United States and American History: 1857
About the history of the United States in 1857, German immigration continues, first baseball convention held, a financial panic, and the Mormon Mountain Meadows Massacre.
--The 1st patent was granted for a postmarking and stamp-canceling machine.
--German immigration for 1857 was 119,000.
--First baseball convention was held, which set a 9-inning game and established a rule that an interrupted game called after 5 innings was legal.
Aug. 24 A financial panic erupted, which was blamed on the failure of the New York City branch of the Ohio Life Insurance Co., a collapse which was in turn blamed on over-speculation in railroads and real estate. Banks crashed and almost 5,000 businesses failed. The Panic of 1857 brought unemployment to the cities. Rural areas went back to using the barter system for the exchange of goods.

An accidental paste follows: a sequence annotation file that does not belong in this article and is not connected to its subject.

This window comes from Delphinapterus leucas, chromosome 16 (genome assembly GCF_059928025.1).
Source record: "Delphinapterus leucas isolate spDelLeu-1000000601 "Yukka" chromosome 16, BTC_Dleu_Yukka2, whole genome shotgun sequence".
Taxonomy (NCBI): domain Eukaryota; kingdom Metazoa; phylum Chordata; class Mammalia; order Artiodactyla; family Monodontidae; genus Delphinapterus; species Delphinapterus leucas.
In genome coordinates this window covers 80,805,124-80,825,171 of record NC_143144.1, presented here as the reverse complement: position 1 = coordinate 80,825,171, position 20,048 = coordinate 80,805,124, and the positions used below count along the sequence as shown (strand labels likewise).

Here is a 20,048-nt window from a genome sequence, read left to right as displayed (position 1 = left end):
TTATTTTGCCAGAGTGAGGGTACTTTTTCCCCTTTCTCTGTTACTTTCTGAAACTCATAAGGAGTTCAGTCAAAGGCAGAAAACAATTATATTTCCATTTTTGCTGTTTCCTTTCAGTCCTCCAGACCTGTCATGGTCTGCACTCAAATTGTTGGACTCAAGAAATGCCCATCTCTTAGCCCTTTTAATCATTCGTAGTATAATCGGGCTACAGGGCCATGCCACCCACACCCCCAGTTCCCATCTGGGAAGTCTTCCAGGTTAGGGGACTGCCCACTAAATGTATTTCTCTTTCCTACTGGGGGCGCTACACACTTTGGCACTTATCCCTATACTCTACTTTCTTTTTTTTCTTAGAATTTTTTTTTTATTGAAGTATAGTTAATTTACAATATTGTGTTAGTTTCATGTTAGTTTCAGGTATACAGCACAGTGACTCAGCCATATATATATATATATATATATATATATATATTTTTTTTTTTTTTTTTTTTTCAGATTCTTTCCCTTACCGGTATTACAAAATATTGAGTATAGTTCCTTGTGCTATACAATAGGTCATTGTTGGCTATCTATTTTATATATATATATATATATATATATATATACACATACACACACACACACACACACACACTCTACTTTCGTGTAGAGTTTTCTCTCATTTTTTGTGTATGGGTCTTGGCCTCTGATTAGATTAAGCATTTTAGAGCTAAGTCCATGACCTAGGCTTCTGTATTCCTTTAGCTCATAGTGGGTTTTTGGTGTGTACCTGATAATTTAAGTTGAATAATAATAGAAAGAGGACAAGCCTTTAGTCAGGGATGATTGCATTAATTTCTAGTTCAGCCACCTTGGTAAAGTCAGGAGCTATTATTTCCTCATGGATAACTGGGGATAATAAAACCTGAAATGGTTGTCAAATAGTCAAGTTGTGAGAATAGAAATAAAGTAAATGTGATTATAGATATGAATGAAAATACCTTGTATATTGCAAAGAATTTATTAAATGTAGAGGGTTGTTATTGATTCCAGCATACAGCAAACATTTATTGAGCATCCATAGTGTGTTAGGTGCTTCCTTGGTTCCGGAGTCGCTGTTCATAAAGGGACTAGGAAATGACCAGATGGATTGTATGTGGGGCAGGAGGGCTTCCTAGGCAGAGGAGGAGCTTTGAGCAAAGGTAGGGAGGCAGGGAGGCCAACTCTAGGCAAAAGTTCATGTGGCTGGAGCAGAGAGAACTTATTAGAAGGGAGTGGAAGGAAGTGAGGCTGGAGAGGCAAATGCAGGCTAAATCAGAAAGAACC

Sept. 8-11 Captain Fancher, en route to California from Arkansas with 30 wagons filled with 137 emigrants, reached Utah. A small minority of his party were rowdies who taunted and threatened the countryside Mormons. While camping in an 8-mi.-long valley known as Mountain Meadows, the Fancher party was attacked by 54 whites and 300 Indians. The whites, conferring under a flag of truce with the Fancher group, persuaded them to lay down their arms, assuring them of safe passage back to Cedar City. The offer was accepted--and all the adult emigrants were ruthlessly slaughtered. The attackers spared 17 children. One Mormon leader was briefly excommunicated for his role in the massacre, and another, John D. Lee, was tried and executed, but not until 1877, some 20 years later.
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